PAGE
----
If our hearts are breaking, Chris goes on to say, then let them break away from white supremacy and let us be brave enough to look at how white supremacy and systems developed to perpetuate it have crept into our hearts and minds. Let us be brave enough to admit that none of us who has been raised in the United States is free of this evil. Let us admit that when we come before God in contrition acknowledging that we need God’s help and cannot achieve salvation nor be righteous aside from God that white supremacy is part of that sin, a sin we cannot wash away by ourselves.

Glennon Doyle Melton writes a blog called Momastery which is very popular with the mothers of young children, wrote in response to the Charleston shootings. I never saw the original blog. She said in a later post, I lay awake all night wondering if my words were any good. Were they fair, were they honest, were they helpful?  And who could I ask? And then I wondered how it is that I can arrive at this stage of my life without any real friends who are people of color. I cannot be a good ally, she said, because I am not a good friend. Today she must join the prodigal’s father on the front porch wondering where she went wrong and if there is time to make it better.

You see, white supremacy and the systems that support it rob us of our goodness, of our children, of our friendships, of our possibilities, of our humanity, as surely as it oppresses people of color. We will not be well while our sisters and brothers are not well. We will not have justice nor mercy nor peace, until our sisters and brothers have justice and mercy and peace. This is not a pretty or convenient thing to say nor is it a judgment; it’s just how it is. We cannot evade the reality that we have accepted an evil into our lives, because we would rather not look at it too hard, and because we benefit and that’s hard to give up. Our default in this society is white supremacy and we are fed a diet of it 24/7. We must actively seek to interrupt it, to break it down or it becomes “just the way it is,” fully internalized and accepted.

We gathered here on Thursday, several of us, several members from other churches black and white, Baptist, Presbyterian, Episcopalian. It was pre-arranged as if God knew we would need it in ways we could not have imagined when we first arranged the service. For those of us who attended it was an act of grace; it was a moment when the kingdom began to break in, it was exactly what we needed at that very moment. It was as if, sitting with the prodigal’s father in silence and in mourning we caught a glimpse of dust stirred up on the road and our heart rose wondering if this might be him, could he be coming home, could healing be happening?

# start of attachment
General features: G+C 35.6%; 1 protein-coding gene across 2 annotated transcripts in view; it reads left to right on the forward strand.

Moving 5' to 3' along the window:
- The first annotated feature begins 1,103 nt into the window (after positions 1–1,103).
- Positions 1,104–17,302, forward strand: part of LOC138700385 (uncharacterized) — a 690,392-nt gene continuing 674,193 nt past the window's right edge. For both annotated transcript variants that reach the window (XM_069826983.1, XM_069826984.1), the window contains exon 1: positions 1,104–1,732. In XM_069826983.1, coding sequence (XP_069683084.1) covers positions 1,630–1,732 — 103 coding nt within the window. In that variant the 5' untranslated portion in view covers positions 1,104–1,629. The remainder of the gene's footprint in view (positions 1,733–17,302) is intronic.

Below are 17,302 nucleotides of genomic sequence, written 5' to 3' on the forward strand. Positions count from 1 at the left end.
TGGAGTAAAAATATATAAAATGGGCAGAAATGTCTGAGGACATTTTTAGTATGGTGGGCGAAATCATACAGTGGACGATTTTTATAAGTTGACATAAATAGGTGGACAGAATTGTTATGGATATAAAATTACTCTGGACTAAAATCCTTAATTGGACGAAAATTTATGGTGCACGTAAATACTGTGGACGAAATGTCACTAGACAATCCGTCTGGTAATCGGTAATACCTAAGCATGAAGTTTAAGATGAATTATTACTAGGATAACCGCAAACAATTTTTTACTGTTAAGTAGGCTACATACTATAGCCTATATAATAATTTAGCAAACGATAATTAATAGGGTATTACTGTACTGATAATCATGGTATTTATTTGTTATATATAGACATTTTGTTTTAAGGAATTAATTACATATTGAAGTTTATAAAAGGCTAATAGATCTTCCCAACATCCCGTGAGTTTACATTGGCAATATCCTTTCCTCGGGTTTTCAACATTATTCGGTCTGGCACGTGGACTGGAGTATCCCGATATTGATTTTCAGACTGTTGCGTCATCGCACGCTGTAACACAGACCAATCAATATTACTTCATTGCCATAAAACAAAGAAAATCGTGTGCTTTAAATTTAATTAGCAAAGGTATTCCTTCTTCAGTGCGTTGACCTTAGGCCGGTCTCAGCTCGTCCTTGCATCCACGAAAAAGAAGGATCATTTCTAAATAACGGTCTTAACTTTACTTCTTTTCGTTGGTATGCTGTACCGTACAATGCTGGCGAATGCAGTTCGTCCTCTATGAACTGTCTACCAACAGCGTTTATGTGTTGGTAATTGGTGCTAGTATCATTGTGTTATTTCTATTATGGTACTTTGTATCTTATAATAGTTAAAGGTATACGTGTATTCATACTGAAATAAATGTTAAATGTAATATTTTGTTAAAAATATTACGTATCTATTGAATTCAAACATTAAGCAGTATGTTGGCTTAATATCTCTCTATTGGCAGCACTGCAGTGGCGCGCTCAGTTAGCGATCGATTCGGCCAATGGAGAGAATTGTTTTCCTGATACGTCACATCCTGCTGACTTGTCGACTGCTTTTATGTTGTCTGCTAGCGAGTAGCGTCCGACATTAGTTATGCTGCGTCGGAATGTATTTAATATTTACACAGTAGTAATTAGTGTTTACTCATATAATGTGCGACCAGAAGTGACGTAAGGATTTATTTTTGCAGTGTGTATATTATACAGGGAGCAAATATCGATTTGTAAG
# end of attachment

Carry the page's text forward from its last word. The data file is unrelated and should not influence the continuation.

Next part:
I want to tell you that the son is coming. I want to tell you that Cain and Abel are reunited and the murdered blood no longer cries from the ground. I want to tell you that the older brother has gotten over himself and his need to be special, to be above and better than his younger brother and is no longer sulking in the courtyard. But it would be premature.

God has promised to wipe every tear but first the tears must flow, and perhaps that justice which will roll down like waters is in those tears and they must not be staunched nor dried up until justice does roll down. Perhaps that justice which will roll down needs not only black tears and brown tears and red tears but white ones too and it waits until we can humbly say we need forgiveness for things done and things left undone.

For the heart is right to cry out! And perhaps we may stomp our feet and yell in great anger, but we are so right to cry out, like Rachel who weeps for her children and will not, will not, will not be comforted! Go on then and cry out! For our brothers, our sisters, their mothers, fathers, and children have been terrorized, have been murdered, and there is no place of safety. So cry out and let our tears join their tears and let us not stop until justice, peace, and mercy roll down upon us, cleansing us, freeing us and uniting us as one people, one body, one church. Let us raise such a ruckus that God himself will stir in his heavens and say, “My, what a noise you all are making.”

We may not be guilty, perhaps some of us carry some guilt, I know I do, but we are all responsible. We are all responsible adults who can affect the discourse in these united states and who are we really to absolve ourselves of that responsibility? A great light is being thrown on the national shame which is the brutalization of black bodies upon which this nation was built. It is horrific. No wonder we want to look away. But it is also within our purview to change, to create change, to be the change, to demand change. If we will only be brave enough to see what has been hiding in the darkness, if we will only be brave enough to acknowledge our wrongs, then we can begin to heal.